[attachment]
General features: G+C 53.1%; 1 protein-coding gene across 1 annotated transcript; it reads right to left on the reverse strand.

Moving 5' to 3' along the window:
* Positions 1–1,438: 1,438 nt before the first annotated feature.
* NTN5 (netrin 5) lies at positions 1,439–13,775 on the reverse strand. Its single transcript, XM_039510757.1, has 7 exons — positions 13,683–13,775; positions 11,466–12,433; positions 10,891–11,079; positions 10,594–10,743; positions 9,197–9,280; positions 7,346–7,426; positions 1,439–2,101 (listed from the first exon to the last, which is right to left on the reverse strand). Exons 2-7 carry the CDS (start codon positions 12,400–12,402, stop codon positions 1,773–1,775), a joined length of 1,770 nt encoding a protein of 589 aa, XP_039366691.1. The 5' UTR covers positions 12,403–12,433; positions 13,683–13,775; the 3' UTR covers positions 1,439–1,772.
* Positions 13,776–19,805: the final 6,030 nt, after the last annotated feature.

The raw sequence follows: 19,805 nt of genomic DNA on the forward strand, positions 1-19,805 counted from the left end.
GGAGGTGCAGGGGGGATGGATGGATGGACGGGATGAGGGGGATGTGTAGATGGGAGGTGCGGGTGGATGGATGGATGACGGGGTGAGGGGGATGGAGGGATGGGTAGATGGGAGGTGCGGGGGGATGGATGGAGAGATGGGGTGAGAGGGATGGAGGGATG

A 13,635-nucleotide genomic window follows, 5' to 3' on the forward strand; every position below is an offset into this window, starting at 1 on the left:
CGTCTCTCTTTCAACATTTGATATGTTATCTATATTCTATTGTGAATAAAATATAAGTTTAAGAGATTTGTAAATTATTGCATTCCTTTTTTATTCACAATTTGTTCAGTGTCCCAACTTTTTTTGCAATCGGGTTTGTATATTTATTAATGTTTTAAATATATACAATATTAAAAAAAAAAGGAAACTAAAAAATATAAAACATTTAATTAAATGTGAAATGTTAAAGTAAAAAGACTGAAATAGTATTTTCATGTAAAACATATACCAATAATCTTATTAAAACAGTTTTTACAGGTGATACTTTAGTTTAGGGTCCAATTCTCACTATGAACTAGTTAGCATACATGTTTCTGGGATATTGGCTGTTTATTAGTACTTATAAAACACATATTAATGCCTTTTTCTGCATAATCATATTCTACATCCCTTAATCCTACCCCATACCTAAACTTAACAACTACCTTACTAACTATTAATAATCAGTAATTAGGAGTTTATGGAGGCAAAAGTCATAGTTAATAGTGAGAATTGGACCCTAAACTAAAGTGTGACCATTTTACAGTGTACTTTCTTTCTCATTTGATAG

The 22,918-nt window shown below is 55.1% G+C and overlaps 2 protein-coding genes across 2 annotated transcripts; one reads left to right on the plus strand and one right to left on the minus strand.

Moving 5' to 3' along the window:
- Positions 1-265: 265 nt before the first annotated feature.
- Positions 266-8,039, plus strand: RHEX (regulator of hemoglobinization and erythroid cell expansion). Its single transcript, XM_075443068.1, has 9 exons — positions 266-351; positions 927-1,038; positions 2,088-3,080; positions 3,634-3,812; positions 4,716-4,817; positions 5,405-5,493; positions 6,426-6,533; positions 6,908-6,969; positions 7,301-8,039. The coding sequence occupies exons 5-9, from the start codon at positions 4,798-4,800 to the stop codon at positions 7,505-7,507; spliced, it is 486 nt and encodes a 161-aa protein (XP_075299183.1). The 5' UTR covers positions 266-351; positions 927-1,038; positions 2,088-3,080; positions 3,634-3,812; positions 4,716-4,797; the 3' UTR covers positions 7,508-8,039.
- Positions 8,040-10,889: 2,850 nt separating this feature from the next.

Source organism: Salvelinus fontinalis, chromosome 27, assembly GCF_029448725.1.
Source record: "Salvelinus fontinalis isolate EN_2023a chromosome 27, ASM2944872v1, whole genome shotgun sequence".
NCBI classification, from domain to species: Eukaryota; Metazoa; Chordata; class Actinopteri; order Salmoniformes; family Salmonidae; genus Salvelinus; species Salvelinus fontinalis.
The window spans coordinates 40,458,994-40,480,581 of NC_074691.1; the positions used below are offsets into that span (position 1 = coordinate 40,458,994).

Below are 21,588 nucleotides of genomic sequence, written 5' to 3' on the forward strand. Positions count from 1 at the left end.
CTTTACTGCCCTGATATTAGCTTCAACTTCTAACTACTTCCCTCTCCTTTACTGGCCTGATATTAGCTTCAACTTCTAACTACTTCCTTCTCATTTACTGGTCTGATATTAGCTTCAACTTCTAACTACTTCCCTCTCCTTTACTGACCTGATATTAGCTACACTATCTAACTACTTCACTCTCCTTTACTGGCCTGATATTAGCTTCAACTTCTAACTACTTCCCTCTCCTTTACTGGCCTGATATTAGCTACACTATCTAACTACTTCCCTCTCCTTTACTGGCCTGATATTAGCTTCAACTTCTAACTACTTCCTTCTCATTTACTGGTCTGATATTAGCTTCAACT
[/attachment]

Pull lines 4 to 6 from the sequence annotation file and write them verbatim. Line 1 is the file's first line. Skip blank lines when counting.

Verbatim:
* NTN5 (netrin 5) lies at positions 1,439–13,775 on the reverse strand. Its single transcript, XM_039510757.1, has 7 exons — positions 13,683–13,775; positions 11,466–12,433; positions 10,891–11,079; positions 10,594–10,743; positions 9,197–9,280; positions 7,346–7,426; positions 1,439–2,101 (listed from the first exon to the last, which is right to left on the reverse strand). Exons 2-7 carry the CDS (start codon positions 12,400–12,402, stop codon positions 1,773–1,775), a joined length of 1,770 nt encoding a protein of 589 aa, XP_039366691.1. The 5' UTR covers positions 12,403–12,433; positions 13,683–13,775; the 3' UTR covers positions 1,439–1,772.
* Positions 13,776–19,805: the final 6,030 nt, after the last annotated feature.

The raw sequence follows: 19,805 nt of genomic DNA on the forward strand, positions 1-19,805 counted from the left end.